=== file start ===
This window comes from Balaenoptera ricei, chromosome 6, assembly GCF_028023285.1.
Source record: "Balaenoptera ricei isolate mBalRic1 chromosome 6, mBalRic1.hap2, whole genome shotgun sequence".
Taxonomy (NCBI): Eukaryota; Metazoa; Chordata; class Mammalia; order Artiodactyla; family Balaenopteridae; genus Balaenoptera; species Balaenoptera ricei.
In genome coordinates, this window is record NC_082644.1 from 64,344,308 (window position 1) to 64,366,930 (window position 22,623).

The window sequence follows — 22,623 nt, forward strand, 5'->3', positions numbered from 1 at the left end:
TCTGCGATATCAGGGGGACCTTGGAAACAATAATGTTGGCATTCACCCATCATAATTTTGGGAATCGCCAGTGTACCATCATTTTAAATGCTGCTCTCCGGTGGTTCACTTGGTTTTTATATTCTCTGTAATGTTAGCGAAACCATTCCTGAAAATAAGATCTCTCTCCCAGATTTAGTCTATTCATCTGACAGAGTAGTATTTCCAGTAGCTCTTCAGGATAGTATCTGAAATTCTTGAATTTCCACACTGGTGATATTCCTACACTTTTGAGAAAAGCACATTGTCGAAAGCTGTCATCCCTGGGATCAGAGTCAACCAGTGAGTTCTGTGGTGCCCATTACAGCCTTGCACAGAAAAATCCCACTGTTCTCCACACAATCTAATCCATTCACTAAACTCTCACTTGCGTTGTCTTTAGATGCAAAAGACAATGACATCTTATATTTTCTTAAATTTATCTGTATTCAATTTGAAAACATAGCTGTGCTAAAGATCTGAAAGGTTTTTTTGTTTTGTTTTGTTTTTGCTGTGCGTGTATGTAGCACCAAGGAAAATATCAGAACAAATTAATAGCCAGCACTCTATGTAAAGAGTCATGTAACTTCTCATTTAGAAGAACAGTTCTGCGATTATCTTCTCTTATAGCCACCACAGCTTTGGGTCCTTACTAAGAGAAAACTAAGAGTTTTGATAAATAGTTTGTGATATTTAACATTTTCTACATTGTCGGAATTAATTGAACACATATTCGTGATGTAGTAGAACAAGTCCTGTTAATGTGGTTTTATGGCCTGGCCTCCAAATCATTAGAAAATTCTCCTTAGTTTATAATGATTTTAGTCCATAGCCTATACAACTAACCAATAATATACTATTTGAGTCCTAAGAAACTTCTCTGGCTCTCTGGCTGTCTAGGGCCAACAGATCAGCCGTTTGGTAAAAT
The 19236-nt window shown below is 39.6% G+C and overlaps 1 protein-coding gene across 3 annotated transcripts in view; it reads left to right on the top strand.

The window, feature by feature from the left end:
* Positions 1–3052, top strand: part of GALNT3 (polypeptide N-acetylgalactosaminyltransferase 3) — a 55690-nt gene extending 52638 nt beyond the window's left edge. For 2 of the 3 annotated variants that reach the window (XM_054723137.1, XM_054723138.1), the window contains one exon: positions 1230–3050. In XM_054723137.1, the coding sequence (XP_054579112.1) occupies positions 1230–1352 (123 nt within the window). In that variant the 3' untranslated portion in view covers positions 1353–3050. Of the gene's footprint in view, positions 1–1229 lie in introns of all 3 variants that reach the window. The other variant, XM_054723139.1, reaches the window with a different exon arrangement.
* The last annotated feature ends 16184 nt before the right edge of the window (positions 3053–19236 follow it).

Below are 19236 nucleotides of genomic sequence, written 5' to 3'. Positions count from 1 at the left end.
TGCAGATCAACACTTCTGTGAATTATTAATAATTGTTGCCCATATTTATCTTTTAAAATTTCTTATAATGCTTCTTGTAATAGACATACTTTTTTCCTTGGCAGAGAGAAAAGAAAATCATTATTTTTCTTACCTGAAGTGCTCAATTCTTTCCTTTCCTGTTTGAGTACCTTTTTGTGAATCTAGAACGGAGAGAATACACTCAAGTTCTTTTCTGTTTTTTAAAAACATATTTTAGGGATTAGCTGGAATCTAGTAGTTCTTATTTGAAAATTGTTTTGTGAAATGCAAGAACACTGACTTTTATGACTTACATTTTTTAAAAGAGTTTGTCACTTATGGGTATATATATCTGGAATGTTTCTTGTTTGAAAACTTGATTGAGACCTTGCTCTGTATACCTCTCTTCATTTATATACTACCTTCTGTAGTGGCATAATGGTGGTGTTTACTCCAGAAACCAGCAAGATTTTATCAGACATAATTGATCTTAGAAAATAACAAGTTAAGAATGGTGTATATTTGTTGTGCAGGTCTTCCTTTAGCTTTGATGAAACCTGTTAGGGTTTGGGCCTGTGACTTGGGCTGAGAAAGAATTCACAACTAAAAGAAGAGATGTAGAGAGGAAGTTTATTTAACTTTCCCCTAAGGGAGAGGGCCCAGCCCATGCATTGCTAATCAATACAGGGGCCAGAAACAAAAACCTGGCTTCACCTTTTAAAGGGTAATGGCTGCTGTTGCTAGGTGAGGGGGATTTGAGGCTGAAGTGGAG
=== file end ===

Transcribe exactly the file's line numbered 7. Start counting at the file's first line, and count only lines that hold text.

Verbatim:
The 19236-nt window shown below is 39.6% G+C and overlaps 1 protein-coding gene across 3 annotated transcripts in view; it reads left to right on the top strand.